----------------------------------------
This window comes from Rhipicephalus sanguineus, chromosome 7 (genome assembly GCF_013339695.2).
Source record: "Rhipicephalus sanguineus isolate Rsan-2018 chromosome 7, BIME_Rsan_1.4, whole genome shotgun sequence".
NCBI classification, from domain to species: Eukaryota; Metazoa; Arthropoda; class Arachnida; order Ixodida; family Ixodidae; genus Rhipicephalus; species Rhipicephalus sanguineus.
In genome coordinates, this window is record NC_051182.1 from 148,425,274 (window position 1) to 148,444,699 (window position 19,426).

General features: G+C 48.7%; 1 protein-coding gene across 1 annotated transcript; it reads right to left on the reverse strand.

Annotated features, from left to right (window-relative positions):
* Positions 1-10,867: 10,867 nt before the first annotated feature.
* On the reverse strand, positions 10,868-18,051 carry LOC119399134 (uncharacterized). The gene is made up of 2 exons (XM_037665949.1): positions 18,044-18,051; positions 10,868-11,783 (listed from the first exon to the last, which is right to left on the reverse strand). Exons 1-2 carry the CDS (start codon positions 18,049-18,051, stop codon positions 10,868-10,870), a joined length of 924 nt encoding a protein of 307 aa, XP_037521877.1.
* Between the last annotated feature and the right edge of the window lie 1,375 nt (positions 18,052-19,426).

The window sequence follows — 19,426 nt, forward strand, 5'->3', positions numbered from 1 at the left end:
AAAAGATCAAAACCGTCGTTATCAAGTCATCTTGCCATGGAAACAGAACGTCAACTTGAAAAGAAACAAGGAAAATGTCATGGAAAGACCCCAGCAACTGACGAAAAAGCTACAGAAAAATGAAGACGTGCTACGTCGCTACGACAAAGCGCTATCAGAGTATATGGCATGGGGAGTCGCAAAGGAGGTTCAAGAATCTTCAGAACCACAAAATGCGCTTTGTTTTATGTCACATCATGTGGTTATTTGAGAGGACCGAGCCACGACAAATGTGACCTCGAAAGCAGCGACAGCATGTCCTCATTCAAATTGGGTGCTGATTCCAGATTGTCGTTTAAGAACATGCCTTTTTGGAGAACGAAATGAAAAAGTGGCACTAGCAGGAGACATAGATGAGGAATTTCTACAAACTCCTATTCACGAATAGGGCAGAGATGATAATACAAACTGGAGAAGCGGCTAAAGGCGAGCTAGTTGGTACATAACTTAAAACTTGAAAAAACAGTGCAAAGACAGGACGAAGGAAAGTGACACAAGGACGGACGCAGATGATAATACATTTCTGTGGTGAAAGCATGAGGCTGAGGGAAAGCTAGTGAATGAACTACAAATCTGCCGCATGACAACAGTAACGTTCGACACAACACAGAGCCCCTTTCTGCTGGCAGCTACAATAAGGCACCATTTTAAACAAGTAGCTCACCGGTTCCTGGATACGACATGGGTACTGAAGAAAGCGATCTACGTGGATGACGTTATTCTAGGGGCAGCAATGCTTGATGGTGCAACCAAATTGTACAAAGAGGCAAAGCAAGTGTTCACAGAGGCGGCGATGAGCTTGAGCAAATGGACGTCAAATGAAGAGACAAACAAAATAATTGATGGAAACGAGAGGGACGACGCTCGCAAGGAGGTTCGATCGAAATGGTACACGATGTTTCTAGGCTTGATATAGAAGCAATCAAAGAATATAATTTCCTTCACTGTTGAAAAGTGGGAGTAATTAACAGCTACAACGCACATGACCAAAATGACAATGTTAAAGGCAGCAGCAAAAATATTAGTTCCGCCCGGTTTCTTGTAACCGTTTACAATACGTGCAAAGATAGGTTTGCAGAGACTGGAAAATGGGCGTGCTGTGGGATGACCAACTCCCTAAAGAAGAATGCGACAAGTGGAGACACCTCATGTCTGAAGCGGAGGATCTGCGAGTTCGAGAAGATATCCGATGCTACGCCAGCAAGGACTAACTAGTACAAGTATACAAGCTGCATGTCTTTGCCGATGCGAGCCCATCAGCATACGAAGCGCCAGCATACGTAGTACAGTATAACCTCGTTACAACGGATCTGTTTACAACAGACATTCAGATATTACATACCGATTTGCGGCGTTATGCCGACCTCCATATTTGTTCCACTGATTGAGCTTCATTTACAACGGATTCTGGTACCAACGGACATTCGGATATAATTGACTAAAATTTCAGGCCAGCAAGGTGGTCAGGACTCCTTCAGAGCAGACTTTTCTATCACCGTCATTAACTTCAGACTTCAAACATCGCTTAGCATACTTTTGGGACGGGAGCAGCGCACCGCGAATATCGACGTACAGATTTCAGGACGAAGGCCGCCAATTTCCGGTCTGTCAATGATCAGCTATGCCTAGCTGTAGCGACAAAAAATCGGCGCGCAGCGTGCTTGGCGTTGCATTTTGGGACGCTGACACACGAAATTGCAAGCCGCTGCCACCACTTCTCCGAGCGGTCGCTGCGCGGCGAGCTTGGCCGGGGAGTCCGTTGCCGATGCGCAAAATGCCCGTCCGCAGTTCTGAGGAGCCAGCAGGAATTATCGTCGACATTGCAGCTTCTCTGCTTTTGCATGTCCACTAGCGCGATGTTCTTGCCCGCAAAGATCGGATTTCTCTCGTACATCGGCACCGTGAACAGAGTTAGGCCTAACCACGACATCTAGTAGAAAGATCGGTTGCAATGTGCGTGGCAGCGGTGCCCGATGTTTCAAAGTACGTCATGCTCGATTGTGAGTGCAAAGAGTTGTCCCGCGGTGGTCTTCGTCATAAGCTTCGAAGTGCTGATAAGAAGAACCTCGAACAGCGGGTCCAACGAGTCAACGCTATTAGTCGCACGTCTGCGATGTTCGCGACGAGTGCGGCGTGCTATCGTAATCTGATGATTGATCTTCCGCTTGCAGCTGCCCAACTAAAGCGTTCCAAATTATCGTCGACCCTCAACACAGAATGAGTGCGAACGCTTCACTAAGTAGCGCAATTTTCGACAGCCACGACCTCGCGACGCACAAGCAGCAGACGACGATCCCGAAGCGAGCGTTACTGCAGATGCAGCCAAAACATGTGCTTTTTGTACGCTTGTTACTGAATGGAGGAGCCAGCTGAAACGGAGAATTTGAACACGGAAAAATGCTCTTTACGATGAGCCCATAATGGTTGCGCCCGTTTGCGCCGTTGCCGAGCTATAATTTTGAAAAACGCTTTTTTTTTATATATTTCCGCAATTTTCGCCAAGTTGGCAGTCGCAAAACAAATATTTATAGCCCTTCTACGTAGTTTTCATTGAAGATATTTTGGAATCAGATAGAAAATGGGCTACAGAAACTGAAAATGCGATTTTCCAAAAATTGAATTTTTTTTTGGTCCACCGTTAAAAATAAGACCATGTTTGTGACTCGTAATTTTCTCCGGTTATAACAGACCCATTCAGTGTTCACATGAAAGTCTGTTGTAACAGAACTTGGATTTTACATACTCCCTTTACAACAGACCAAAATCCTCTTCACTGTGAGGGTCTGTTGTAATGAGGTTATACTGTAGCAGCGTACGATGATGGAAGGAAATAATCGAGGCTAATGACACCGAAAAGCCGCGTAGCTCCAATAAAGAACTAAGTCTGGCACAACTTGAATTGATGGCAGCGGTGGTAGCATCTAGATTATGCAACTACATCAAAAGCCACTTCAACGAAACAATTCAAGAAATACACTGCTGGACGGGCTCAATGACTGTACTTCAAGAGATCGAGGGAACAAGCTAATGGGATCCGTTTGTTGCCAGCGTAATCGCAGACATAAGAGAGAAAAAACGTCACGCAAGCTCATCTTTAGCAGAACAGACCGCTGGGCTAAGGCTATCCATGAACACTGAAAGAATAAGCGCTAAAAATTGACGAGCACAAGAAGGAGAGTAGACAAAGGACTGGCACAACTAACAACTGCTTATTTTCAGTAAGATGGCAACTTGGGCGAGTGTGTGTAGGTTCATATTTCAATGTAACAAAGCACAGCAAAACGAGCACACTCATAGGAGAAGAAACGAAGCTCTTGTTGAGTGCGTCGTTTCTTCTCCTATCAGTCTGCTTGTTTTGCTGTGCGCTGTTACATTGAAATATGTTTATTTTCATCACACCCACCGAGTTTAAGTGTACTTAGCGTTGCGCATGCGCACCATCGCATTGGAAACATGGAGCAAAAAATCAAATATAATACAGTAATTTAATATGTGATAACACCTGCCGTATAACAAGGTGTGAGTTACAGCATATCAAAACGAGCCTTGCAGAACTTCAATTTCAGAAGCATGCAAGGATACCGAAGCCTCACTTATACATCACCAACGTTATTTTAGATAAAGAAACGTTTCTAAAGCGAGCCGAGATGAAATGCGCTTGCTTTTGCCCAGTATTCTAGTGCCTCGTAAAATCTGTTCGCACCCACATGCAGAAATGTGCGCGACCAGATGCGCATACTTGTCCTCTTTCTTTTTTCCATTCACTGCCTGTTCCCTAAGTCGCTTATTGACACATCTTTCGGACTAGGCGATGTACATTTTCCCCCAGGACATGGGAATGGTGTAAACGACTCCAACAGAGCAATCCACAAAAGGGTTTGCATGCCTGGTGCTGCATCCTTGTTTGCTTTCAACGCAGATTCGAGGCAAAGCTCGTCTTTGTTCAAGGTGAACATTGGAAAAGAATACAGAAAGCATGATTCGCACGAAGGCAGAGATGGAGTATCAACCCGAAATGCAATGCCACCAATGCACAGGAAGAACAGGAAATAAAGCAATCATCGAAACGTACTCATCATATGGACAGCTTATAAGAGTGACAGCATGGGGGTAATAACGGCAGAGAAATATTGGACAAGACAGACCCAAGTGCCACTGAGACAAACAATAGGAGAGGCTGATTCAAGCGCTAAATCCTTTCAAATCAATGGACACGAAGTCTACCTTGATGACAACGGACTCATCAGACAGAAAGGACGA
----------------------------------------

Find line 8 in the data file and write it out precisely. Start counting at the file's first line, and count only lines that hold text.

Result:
* On the reverse strand, positions 10,868-18,051 carry LOC119399134 (uncharacterized). The gene is made up of 2 exons (XM_037665949.1): positions 18,044-18,051; positions 10,868-11,783 (listed from the first exon to the last, which is right to left on the reverse strand). Exons 1-2 carry the CDS (start codon positions 18,049-18,051, stop codon positions 10,868-10,870), a joined length of 924 nt encoding a protein of 307 aa, XP_037521877.1.